September 1, 2010
Designs for aging baby boomers embrace pragmatism without fogyism.
As the massive baby-boom generation moves into retirement—a new boomer turns 50 every seven seconds—Americans are going to see a profound shift in the way we spend and live. According to a 2007 McKinsey report, by 2015 boomers will command almost 60 percent of the country’s net wealth and 40 percent of its spending. Scan any Web site specializing in products for the aging, however, and you’re likely to find such practical but visually dispiriting items as pill crushers, bed ladders, and pistol-grip remote toenail clippers (don’t ask).
Industrial-design firms like IDEO, Ergonomi-design, and Smart Design still prefer to take a universal-design approach to this market. Dan Formosa, the cofounder of Smart Design, says that when he and his team are targeting older consumers, they prefer to separate age from ability. “When we’re actually designing things, we talk about specific abilities, like vision or strength or arthritis,” he says. Their digital dashboard for the new Ford Fusion car, for example, was made more readable in order to reduce the “look-away time—the time that your eyes are actually off the road, looking at the instrument panel.”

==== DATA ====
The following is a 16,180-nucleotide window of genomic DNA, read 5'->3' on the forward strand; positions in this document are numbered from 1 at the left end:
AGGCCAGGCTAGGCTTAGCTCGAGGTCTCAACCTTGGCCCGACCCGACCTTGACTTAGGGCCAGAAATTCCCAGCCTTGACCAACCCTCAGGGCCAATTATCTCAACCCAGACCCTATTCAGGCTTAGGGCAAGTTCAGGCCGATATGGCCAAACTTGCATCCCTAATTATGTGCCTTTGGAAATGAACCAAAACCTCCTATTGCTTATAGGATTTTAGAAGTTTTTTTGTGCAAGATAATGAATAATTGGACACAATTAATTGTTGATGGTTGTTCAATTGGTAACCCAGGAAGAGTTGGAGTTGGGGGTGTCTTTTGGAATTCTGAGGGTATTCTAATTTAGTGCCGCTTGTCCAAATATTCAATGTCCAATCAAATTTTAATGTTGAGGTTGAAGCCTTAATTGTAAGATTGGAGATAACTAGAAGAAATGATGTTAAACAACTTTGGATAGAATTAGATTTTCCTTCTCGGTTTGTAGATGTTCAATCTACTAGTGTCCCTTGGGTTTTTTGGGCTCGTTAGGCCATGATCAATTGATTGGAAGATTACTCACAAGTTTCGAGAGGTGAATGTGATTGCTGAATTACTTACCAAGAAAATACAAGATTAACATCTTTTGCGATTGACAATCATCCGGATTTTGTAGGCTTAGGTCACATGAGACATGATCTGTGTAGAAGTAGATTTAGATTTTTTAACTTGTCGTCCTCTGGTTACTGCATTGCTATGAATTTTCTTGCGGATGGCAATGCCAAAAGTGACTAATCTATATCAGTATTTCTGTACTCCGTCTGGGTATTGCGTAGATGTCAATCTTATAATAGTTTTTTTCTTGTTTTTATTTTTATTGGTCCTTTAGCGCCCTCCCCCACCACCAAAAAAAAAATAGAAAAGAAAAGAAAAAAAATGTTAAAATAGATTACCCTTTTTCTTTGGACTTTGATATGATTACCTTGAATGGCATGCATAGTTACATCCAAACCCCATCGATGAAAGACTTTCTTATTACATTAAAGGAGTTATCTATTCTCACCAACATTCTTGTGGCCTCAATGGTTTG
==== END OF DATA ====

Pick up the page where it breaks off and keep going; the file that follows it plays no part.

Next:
This is one of several products we’ve selected that should appeal particularly to aging Americans but could make day-to-day life better for pretty much anyone. The boomers, after all, are the generation that came of age in the ’60s and famously embraced that decade’s spirit of rebellion and defiance. Not surprisingly, they often seem in denial about growing old. They want it all, from state-of-the art toenail clippers to a Harley Davidson trike with tire-smoking torque and six-speed cruise control.